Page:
By the time I reached eighteen I was a stick again. My drink and drug habit had increased by a hundred fold and I virtually lost interest in food, which of course delighted me. I spent sixth-form days in my house with two friends who fed me weed instead of food by the bucket load and I began to drink to change the way I felt as opposed to having fun. I spent my weekends with my first proper boyfriend being incredibly active and so losing weight that way as well.

I discovered the meaning of ‘net calories’ and followed that path. I would consume no more than two hundred calories a day- each day- and burn off five hundred and so my intake would then be in minus. This I had learned from pro-anorexia forums which I visited daily to compare myself to skeletal girls’ pictures and gather tips and tricks and look for inspirational quotes. This came with some difficulty because I shared a computer with my dad and so I had to do it quickly and in secret. Having and maintaining an eating disorder involves a lot of secrecy.

I was still underweight but I refused to believe it.

I left sixth-form college later than most as a result of both my ongoing eating disorder and mental health issues and didn’t leave for university until I was nineteen.

I didn’t go back to binging after that, I just continued to starve myself and remained miserable. I would say that year- 2009- was the year I officially made the transition into alcoholism. I drank day and night. In the winter I would never see daylight as I would drink into the early hours (alone in my room) and get up at 4pm. I missed almost all my lectures, I rarely socialised and cared only for alcohol and weight loss. At the time I was in a relationship with a man who would hit me, drag me around the room by my hair, throw drinks in my face and spit on me, but I thought I deserved it. He got me into hard drugs- ecstasy, coke, amphetamines, skunk, you name it- but thank god not heroine, even though he was smoking it when I wasn’t around.

And so, of course, since my priorities lay elsewhere I didn’t care for food.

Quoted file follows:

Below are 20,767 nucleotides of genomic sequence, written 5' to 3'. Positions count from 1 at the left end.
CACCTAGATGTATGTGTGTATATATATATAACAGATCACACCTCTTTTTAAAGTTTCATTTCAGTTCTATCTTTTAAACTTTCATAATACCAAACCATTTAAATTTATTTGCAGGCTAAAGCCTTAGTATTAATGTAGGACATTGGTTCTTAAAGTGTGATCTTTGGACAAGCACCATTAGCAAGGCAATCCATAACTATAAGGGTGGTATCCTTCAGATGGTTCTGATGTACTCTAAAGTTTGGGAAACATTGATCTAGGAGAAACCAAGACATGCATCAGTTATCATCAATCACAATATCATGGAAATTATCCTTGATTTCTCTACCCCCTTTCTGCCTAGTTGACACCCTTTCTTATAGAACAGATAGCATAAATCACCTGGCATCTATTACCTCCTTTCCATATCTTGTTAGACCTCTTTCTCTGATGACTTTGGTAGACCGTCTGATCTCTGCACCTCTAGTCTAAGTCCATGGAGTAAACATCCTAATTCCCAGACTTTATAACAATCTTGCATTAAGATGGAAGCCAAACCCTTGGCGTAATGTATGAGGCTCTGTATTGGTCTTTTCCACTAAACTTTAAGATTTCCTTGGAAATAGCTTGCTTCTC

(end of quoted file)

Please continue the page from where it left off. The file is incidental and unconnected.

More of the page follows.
Just before I turned twenty I liberated myself. I met a much older man who seemed to care deeply for me and I started to turn my life around. I loved him and- for once in my life- I could see that he didn’t care about my weight, and I actually believed him. Through him, I found AA and I gained a little confidence in myself. I ate- normally- for quite a long period of time and I gained a fair amount of weight, but I didn’t feel the need to do anything about it. It was nothing short of a miracle, but the miracle didn’t last.

After a year our relationship became turbulent. As with all of my boyfriends, he couldn’t handle my mental illness (which around that time was finally diagnosed as bipolar). He would break up with me and want me back a few days or weeks later and I gradually lost my newfound confidence.

I turned to anorexia again and relapsed on alcohol multiple times. I had already tried to take my own life a few times at this stage, but this time I went for a new method: I slit my wrists. I couldn’t live with myself a day longer. I drank two bottles of wine, researched on the internet how to do it properly and used my razorblades to try and end the pain once and for all. But I failed.

Suffice to say, our relationship didn’t last much longer. I was really in a bad way, mentally, and he couldn’t take it any longer.

When I got together with my next boyfriend- directly after my previous relationship ended- I was still buried in my eating disorder as well as all of my other problems. I was a mess, but once again a loving partner was able to help me to turn things around.

I gained weight, but I was in love and I felt happy and secure. He was overweight at the time and this made me feel like I didn’t have such a high standard to live up to.